The tumultuous US$44-billion Twitter (NYSE: TWTR) takeover deal is ending in a same fashion–a tumultuous takeover.
Elon Musk acquired control of the social media platform late Thursday after his acquisition bid was completed, the Washington Post reports according to people familiar with the matter.
His first order of business? Firing the top executives.
According to the sources, CEO Parag Agrawal, CFO Ned Segal, and Vijaya Gadde, head of legal policy, trust, and safety, were all sacked. Sean Edgett, the company’s general counsel, was also let go.
The move signals the drastic changes Musk intends to implement in the company, including downsizing the workforce to achieve “maximum potential”, eliminating bot accounts, and maximizing revenue streams. He has publicly chastised Twitter’s departing leadership on product decisions and content filtering.
Before the recent development, the billionaire and the Twitter board are locked in a contentious court battle as Musk tried to renege the deal twice. Recently, the Tesla chief made a 180o and decided to go back to the original deal in a bid to drop the lawsuit.
Musk has publicly said in interviews and in the latest Tesla earnings call that his consortium is already “overpaying” for the Twitter takeover deal. In a response to the query about the deal, he said “I think it’s an asset that has sort of languished for a long time but has enormous potential,” later adding, “the long-term potential for Twitter is an order of magnitude more than its current worth.”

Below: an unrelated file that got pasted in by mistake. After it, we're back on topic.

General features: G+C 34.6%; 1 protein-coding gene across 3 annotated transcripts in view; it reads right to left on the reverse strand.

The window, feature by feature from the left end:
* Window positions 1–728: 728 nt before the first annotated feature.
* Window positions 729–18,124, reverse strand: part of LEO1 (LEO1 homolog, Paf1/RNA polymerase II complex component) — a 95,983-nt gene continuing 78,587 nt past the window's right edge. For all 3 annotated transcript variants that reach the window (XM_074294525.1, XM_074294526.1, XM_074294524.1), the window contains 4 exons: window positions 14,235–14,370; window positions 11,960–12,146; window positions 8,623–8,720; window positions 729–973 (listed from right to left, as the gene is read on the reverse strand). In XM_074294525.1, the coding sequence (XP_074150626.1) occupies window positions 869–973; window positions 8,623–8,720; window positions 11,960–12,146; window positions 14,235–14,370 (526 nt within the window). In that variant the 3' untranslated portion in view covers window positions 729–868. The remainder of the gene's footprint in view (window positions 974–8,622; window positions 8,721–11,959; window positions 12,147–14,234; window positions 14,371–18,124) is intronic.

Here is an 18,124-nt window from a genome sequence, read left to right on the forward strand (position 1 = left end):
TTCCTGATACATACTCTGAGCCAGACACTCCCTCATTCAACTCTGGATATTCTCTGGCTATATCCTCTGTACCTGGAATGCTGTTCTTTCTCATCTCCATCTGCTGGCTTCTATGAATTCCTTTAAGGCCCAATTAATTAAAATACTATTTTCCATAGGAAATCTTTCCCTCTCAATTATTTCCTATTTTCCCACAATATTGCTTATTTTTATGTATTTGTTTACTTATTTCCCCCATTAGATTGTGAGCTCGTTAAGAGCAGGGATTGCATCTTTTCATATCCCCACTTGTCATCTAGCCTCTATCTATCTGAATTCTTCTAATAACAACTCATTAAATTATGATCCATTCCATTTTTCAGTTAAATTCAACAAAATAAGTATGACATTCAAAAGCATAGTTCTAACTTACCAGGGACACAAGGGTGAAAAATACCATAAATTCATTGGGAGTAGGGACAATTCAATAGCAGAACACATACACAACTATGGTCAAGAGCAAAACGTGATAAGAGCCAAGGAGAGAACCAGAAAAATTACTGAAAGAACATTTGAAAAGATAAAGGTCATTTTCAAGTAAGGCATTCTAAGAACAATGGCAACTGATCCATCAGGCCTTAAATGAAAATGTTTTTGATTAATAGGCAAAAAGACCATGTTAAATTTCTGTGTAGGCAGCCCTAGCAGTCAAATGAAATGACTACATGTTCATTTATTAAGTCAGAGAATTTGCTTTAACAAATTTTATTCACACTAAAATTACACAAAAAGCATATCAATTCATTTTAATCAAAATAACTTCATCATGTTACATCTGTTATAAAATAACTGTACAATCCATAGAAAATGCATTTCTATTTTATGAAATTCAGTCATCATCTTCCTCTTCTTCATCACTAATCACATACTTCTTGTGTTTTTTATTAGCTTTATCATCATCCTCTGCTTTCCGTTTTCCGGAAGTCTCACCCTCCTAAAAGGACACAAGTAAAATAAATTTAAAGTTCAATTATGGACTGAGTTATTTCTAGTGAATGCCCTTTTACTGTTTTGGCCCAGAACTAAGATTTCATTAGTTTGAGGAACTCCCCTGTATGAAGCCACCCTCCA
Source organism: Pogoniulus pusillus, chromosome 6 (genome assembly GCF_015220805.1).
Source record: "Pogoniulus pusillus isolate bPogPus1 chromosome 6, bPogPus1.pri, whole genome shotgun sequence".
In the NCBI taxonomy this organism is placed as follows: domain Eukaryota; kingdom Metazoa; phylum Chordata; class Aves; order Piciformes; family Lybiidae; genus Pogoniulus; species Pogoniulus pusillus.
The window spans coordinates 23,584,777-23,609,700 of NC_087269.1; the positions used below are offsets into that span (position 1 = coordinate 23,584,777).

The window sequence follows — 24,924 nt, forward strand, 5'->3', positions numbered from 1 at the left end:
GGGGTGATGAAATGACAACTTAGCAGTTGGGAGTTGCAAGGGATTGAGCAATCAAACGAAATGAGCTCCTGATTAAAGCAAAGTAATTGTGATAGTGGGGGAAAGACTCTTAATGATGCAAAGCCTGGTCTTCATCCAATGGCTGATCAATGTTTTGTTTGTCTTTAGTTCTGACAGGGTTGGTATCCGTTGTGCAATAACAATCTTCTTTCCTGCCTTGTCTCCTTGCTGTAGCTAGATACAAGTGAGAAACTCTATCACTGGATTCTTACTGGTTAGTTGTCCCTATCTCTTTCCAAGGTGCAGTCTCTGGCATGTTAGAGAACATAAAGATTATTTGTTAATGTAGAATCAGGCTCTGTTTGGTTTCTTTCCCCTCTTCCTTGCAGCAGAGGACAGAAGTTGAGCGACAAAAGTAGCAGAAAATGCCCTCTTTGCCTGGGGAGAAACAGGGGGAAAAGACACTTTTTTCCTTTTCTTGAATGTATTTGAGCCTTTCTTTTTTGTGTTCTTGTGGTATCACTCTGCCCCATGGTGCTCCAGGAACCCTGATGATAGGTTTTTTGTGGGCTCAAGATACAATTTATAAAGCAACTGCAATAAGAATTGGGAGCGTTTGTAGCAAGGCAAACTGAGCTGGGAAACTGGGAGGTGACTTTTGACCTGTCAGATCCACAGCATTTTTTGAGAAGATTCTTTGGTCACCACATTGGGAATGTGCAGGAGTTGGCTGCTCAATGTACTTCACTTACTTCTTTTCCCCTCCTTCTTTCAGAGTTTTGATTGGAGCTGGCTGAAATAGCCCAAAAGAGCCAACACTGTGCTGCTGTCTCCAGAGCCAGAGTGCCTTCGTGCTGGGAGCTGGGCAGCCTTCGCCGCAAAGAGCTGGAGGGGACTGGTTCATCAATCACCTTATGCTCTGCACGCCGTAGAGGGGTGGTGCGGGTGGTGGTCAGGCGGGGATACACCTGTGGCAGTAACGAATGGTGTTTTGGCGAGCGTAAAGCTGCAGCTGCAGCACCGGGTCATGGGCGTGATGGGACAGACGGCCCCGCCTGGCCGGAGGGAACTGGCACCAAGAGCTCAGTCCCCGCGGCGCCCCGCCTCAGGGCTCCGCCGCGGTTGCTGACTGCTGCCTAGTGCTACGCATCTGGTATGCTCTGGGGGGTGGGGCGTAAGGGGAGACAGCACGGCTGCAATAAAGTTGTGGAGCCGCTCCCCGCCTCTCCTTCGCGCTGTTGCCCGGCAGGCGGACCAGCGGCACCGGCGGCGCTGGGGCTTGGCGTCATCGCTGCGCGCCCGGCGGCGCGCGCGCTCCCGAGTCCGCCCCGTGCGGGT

However, in recent days, Musk has appeared resigned, if not excited, about his eventual ownership. According to a photo he sent to his more than 100 million Twitter followers, he unexpectedly showed up at the company’s offices on Wednesday, holding a sink to signify that the message that he would become owner needed to “sink in.”
While the deal has been reportedly closed, it faces further scrutiny as Biden administration officials are debating whether the US government should submit any of Musk’s deals to national security investigations, including the sale for Twitter and SpaceX’s Starlink satellite network.
A suggestion was floated to use the law governing the Committee on Foreign Investment (CFIUS) in the United States to evaluate Musk’s transactions and businesses for national security implications. The interagency panel reviews acquisitions of US businesses by foreign buyers.
Should it be the case, one Musk deal that could be subjected to this is the Twitter takeover deal. The billionaire’s consortium in acquiring the social media platform includes foreign investors like Prince Alwaleed bin Talal of Saudi Arabia, Chinese native-run Binance Holdings Ltd., and Qatar’s sovereign wealth fund.
Twitter last traded at US$53.70 on the NYSE, a bit short of the US$54.20 per share deal that Musk offered.
Information for this briefing was found via Washington Post and the sources mentioned. The author has no securities or affiliations related to this organization. Not a recommendation to buy or sell. Always do additional research and consult a professional before purchasing a security. The author holds no licenses.